Republicans on the House Oversight Committee said Thursday they are concerned the President’s plan for cutting funding for agencies to fight the spread of the Zika virus and protect Americans from it would be a “bombshelter” to the nation’s ability to respond to the virus, as well as potentially a threat to the environment.
The Oversight Committee voted 4-3 to send a letter to Trump this week from Democratic Reps.
Jim Himes and Ed Perlmutter, which requested an explanation of how the President plans to cut funding for critical federal programs and programs that protect the environment, such as the EPA.
“The Department of Justice has a responsibility to investigate any allegation of fraud or waste in the Trump administration’s budget requests, but the President has yet to provide any meaningful explanation for this decision,” the letter reads.
“We are concerned that these agencies, such the Department of Health and Human Services, would be targeted by this budget.
As we previously noted, President Trump has yet, as of this week, provided any meaningful rationale for his plan to cut the Department’s budget by $8 billion.”
The letter was sent Thursday afternoon, shortly after Trump signed a $3 billion emergency supplemental funding bill to help fund EPA programs.
The supplemental funding package was intended to pay for the Zika and coronavirus pandemic relief that was approved by Congress in February.
The White House says it has not yet made a decision on whether the supplemental funding would be used for the fight against the virus.
Himes said the White House “has a responsibility for protecting the environment and we are concerned this proposal would threaten this mission.”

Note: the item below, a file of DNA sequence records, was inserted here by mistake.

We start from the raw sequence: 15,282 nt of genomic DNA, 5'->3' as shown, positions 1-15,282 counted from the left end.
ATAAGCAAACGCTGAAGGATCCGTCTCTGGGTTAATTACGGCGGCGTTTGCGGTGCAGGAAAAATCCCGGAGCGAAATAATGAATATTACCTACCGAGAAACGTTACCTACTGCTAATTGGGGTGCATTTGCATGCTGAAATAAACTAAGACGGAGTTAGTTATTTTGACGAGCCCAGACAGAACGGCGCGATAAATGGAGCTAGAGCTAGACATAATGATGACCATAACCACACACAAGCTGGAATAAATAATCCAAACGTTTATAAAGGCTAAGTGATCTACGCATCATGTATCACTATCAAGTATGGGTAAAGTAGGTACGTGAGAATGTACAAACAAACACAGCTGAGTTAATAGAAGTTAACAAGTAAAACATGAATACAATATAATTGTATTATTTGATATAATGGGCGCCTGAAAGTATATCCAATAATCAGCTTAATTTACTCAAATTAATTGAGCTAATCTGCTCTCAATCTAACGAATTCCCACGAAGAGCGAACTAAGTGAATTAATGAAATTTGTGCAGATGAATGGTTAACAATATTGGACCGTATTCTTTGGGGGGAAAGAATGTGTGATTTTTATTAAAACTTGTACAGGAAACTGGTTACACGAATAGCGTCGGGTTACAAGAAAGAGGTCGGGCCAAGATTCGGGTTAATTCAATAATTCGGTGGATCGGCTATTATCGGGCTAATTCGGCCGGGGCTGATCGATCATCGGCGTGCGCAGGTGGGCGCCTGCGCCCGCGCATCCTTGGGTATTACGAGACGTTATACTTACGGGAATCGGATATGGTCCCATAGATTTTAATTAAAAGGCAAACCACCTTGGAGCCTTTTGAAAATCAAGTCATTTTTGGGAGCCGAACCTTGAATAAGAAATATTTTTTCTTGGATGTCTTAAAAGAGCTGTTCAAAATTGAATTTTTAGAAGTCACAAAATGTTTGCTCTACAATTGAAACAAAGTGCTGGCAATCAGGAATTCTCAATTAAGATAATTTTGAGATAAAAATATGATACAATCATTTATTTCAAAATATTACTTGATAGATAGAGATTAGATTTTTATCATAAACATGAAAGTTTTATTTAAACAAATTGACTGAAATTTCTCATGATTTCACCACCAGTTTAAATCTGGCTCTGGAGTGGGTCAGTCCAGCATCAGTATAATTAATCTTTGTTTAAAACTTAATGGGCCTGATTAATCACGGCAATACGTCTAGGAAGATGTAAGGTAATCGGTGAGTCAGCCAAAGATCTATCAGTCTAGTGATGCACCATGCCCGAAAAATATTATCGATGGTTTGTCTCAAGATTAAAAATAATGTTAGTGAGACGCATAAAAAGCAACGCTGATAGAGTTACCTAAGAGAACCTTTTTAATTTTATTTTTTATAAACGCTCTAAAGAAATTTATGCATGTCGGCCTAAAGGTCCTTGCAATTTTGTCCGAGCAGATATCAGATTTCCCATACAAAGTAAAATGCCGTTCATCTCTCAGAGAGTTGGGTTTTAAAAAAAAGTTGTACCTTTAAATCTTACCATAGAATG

The administration has also declined to provide details about what it plans to do to help states with Zika outbreaks or the clean-up efforts.
The Department of Energy has also been criticized for its response to the spread and spread of Zika in the United States.
Trump on Thursday ordered a $2 billion increase in the budget of the Office of Management and Budget to help combat the Zika outbreak, saying it is “critical that we protect the American people.”
The funding was a part of the administration’s $1.1 trillion spending bill that was passed on Feb. 6.
The EPA is responsible for managing the Zika response, which includes the federal agencies that handle public health, transportation, health care, and the environment under the agency’s mandate to protect the public from the virus and its effects.
The President has said he wants to boost funding for EPA’s response.
The agency received $7 billion from Congress in the supplemental spending bill for Zika relief.
A House Appropriations subcommittee is reviewing the President and EPA’s requests for funding.
Hines, a Democrat, and Perlmutters, a Republican, said they are troubled by the White’s request to “reduce or eliminate the number of EPA staff members in the Department.”
“It is time to take this president at his word,” Himes told reporters Thursday.
“It’s time to stop the madness and take a real look at this President’s actions, and stop him from continuing to cut funds from the EPA and other critical federal agencies to combat the spread or spread of this disease.”
The Oversight panel sent the letter to Himes, Perlmuts, Oversight Chairman Jason Chaffetz, and Acting Administrator Ryan Zinke, as part of a broader probe into Trump’s administration.
It noted that the White has not provided any additional information about the Presidents proposed cuts to EPA and the Department to Congress.
In a statement, Zinke said that he was “disappointed in the Oversight Committee’s action.”
“While we understand the importance of this important work, the President needs to focus on the hard work of protecting our country and its environment,” he said.
Zinke did not provide any specifics about what kind of cuts the Trump Administration plans to make.
“I am committed to working with Congress to find a path forward on the funding for our vital agencies,” Zinke told reporters.
The House committee is currently in the midst of a weeklong probe into the Trump campaign’s alleged collusion with Russia during the 2016 election.
The committee has also released a series of memos detailing allegations made against the Trump team.